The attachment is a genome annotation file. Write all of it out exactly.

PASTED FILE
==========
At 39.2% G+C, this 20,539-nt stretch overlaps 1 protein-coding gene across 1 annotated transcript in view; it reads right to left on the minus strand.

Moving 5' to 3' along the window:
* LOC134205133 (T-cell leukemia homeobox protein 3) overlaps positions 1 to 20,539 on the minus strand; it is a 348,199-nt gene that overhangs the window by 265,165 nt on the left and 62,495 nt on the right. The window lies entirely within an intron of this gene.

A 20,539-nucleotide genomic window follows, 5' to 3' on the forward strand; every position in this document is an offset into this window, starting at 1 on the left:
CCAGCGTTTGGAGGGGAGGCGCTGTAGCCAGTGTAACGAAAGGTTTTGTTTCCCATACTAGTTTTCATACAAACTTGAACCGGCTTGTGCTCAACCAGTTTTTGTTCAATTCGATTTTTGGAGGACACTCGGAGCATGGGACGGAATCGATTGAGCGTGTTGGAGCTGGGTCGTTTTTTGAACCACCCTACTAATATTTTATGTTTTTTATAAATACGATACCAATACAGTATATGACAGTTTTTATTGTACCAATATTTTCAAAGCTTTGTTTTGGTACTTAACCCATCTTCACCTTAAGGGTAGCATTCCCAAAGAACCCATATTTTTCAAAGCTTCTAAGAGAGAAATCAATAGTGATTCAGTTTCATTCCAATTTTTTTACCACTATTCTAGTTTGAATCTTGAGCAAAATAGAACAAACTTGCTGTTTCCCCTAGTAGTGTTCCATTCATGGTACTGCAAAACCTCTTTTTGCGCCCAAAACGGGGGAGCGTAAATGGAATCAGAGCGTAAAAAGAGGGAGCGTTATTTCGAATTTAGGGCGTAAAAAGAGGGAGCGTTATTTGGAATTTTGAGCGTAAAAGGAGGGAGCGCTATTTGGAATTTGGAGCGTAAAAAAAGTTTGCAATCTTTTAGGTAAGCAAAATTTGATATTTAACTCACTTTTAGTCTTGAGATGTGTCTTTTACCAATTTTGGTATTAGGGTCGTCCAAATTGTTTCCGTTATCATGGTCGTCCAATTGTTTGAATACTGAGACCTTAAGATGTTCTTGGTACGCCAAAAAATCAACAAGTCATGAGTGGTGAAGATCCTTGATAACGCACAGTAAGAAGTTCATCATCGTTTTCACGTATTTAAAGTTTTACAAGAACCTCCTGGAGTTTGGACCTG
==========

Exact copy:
At 39.2% G+C, this 20,539-nt stretch overlaps 1 protein-coding gene across 1 annotated transcript in view; it reads right to left on the minus strand.

Moving 5' to 3' along the window:
* LOC134205133 (T-cell leukemia homeobox protein 3) overlaps positions 1 to 20,539 on the minus strand; it is a 348,199-nt gene that overhangs the window by 265,165 nt on the left and 62,495 nt on the right. The window lies entirely within an intron of this gene.

A 20,539-nucleotide genomic window follows, 5' to 3' on the forward strand; every position in this document is an offset into this window, starting at 1 on the left:
CCAGCGTTTGGAGGGGAGGCGCTGTAGCCAGTGTAACGAAAGGTTTTGTTTCCCATACTAGTTTTCATACAAACTTGAACCGGCTTGTGCTCAACCAGTTTTTGTTCAATTCGATTTTTGGAGGACACTCGGAGCATGGGACGGAATCGATTGAGCGTGTTGGAGCTGGGTCGTTTTTTGAACCACCCTACTAATATTTTATGTTTTTTATAAATACGATACCAATACAGTATATGACAGTTTTTATTGTACCAATATTTTCAAAGCTTTGTTTTGGTACTTAACCCATCTTCACCTTAAGGGTAGCATTCCCAAAGAACCCATATTTTTCAAAGCTTCTAAGAGAGAAATCAATAGTGATTCAGTTTCATTCCAATTTTTTTACCACTATTCTAGTTTGAATCTTGAGCAAAATAGAACAAACTTGCTGTTTCCCCTAGTAGTGTTCCATTCATGGTACTGCAAAACCTCTTTTTGCGCCCAAAACGGGGGAGCGTAAATGGAATCAGAGCGTAAAAAGAGGGAGCGTTATTTCGAATTTAGGGCGTAAAAAGAGGGAGCGTTATTTGGAATTTTGAGCGTAAAAGGAGGGAGCGCTATTTGGAATTTGGAGCGTAAAAAAAGTTTGCAATCTTTTAGGTAAGCAAAATTTGATATTTAACTCACTTTTAGTCTTGAGATGTGTCTTTTACCAATTTTGGTATTAGGGTCGTCCAAATTGTTTCCGTTATCATGGTCGTCCAATTGTTTGAATACTGAGACCTTAAGATGTTCTTGGTACGCCAAAAAATCAACAAGTCATGAGTGGTGAAGATCCTTGATAACGCACAGTAAGAAGTTCATCATCGTTTTCACGTATTTAAAGTTTTACAAGAACCTCCTGGAGTTTGGACCTG